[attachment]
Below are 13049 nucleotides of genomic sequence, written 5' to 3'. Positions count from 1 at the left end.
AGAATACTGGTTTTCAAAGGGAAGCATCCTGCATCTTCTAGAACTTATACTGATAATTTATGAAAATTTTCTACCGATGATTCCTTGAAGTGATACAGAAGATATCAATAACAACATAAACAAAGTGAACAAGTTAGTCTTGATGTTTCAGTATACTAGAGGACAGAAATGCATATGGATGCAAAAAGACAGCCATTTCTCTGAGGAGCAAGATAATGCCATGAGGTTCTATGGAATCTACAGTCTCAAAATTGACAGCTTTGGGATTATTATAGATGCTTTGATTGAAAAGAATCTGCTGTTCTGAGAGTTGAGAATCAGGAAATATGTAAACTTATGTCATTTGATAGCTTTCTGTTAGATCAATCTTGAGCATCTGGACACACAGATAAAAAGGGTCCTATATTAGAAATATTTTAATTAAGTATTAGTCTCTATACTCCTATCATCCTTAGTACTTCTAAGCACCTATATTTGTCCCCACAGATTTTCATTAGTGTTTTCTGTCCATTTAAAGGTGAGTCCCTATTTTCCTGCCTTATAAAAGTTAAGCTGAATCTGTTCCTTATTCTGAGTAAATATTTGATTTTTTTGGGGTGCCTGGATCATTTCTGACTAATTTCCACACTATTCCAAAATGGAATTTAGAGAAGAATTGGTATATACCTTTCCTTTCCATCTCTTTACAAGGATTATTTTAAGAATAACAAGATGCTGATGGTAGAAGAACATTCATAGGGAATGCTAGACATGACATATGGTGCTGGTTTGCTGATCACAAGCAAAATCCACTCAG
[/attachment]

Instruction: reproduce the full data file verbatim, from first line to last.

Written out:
Below are 13049 nucleotides of genomic sequence, written 5' to 3'. Positions count from 1 at the left end.
AGAATACTGGTTTTCAAAGGGAAGCATCCTGCATCTTCTAGAACTTATACTGATAATTTATGAAAATTTTCTACCGATGATTCCTTGAAGTGATACAGAAGATATCAATAACAACATAAACAAAGTGAACAAGTTAGTCTTGATGTTTCAGTATACTAGAGGACAGAAATGCATATGGATGCAAAAAGACAGCCATTTCTCTGAGGAGCAAGATAATGCCATGAGGTTCTATGGAATCTACAGTCTCAAAATTGACAGCTTTGGGATTATTATAGATGCTTTGATTGAAAAGAATCTGCTGTTCTGAGAGTTGAGAATCAGGAAATATGTAAACTTATGTCATTTGATAGCTTTCTGTTAGATCAATCTTGAGCATCTGGACACACAGATAAAAAGGGTCCTATATTAGAAATATTTTAATTAAGTATTAGTCTCTATACTCCTATCATCCTTAGTACTTCTAAGCACCTATATTTGTCCCCACAGATTTTCATTAGTGTTTTCTGTCCATTTAAAGGTGAGTCCCTATTTTCCTGCCTTATAAAAGTTAAGCTGAATCTGTTCCTTATTCTGAGTAAATATTTGATTTTTTTGGGGTGCCTGGATCATTTCTGACTAATTTCCACACTATTCCAAAATGGAATTTAGAGAAGAATTGGTATATACCTTTCCTTTCCATCTCTTTACAAGGATTATTTTAAGAATAACAAGATGCTGATGGTAGAAGAACATTCATAGGGAATGCTAGACATGACATATGGTGCTGGTTTGCTGATCACAAGCAAAATCCACTCAG